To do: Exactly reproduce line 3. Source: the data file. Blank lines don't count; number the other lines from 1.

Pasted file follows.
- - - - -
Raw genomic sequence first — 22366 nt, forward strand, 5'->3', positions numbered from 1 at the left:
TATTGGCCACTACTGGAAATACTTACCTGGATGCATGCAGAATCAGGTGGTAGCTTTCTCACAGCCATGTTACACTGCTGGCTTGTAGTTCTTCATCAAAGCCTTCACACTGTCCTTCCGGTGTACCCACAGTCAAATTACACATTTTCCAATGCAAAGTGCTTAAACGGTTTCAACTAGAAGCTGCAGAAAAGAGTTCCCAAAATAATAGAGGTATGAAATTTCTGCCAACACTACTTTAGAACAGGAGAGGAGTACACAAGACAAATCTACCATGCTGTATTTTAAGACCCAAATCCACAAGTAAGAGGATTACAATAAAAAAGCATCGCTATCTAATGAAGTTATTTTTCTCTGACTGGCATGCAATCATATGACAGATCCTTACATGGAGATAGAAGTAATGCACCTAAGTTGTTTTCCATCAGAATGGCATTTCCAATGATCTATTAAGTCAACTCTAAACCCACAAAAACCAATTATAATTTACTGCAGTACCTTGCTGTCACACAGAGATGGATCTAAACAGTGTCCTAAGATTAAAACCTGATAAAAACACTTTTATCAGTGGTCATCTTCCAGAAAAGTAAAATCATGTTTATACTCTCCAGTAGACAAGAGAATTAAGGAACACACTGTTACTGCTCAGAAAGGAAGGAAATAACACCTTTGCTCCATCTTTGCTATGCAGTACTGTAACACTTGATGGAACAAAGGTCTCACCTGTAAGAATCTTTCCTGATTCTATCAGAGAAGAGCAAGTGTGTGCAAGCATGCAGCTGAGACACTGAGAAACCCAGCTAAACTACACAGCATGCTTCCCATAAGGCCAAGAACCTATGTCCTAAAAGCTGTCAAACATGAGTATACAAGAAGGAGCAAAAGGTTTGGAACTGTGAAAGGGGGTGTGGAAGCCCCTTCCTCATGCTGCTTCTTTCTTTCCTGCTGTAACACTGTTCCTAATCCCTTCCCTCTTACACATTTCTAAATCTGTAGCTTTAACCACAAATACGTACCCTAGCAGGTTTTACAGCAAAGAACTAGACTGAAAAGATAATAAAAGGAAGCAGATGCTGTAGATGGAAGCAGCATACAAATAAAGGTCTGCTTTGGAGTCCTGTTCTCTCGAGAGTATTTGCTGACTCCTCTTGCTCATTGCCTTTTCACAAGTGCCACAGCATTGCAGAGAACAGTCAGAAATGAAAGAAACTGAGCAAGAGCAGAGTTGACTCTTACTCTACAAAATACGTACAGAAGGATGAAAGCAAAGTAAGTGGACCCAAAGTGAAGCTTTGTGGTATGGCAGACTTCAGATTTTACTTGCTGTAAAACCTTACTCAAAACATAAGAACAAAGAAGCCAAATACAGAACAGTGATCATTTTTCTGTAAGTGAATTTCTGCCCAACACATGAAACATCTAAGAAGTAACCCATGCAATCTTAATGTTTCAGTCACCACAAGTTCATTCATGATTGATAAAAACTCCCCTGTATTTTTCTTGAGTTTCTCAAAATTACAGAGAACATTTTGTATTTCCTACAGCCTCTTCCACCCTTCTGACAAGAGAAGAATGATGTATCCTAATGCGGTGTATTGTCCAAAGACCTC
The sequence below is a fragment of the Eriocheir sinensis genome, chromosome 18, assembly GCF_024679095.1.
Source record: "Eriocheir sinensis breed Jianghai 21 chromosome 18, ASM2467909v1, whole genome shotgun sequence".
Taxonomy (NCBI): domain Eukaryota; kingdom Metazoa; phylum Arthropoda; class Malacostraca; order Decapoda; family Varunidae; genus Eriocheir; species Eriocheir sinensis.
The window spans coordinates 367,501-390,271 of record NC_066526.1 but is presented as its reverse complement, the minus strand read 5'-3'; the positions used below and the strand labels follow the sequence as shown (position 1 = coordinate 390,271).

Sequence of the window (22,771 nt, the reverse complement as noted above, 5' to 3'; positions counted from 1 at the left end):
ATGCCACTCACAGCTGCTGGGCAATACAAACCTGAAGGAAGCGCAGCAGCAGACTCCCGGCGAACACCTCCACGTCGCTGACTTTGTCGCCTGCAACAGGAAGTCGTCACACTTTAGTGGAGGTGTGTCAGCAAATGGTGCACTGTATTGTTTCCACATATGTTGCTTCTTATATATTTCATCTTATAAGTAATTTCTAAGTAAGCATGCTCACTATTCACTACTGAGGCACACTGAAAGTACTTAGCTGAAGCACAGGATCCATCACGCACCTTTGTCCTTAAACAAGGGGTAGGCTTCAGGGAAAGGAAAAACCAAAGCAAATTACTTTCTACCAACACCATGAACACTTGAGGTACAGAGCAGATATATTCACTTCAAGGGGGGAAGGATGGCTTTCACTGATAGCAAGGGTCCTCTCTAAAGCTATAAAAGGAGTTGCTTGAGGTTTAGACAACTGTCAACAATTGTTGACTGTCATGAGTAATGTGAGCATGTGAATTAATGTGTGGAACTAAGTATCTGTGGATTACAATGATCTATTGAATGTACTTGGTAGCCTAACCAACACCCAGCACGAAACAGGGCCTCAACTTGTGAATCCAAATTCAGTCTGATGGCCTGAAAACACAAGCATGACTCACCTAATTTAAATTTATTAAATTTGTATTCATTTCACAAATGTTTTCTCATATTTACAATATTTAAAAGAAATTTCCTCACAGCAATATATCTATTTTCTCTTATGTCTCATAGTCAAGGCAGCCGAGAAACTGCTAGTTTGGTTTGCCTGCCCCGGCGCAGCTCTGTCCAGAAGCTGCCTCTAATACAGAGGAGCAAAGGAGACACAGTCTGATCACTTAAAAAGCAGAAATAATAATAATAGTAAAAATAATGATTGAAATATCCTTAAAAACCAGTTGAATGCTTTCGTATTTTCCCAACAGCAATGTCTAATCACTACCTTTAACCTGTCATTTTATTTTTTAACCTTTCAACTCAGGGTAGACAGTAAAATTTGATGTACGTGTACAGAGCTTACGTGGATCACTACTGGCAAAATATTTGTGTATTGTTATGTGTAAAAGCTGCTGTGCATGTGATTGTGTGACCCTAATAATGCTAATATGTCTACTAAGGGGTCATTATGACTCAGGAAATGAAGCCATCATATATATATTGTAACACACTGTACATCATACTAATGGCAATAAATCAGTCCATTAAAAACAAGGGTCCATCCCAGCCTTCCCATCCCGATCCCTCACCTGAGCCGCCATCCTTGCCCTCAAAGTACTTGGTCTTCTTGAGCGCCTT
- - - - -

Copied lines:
The sequence below is a fragment of the Eriocheir sinensis genome, chromosome 18, assembly GCF_024679095.1.